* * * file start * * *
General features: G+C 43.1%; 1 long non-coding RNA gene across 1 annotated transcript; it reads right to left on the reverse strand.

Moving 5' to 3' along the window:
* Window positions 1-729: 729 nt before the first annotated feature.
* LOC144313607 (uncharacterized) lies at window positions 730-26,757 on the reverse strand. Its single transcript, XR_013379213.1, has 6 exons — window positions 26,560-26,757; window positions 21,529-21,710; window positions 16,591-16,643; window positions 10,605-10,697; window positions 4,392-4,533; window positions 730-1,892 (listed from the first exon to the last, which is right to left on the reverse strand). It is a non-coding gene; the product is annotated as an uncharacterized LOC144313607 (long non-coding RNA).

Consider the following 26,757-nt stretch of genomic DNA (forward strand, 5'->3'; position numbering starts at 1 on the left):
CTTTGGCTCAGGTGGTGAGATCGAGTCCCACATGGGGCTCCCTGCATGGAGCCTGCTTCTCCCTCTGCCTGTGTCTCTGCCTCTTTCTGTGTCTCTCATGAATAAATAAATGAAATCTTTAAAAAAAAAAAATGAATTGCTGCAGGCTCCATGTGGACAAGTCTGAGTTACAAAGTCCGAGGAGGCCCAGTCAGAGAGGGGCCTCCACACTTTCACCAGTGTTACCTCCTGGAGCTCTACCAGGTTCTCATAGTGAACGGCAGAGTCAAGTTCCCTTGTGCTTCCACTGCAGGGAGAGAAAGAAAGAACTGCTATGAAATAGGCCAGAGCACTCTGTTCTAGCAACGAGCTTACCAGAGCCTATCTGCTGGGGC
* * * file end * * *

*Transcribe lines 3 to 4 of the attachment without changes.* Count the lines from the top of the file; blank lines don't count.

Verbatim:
* Window positions 1-729: 729 nt before the first annotated feature.
* LOC144313607 (uncharacterized) lies at window positions 730-26,757 on the reverse strand. Its single transcript, XR_013379213.1, has 6 exons — window positions 26,560-26,757; window positions 21,529-21,710; window positions 16,591-16,643; window positions 10,605-10,697; window positions 4,392-4,533; window positions 730-1,892 (listed from the first exon to the last, which is right to left on the reverse strand). It is a non-coding gene; the product is annotated as an uncharacterized LOC144313607 (long non-coding RNA).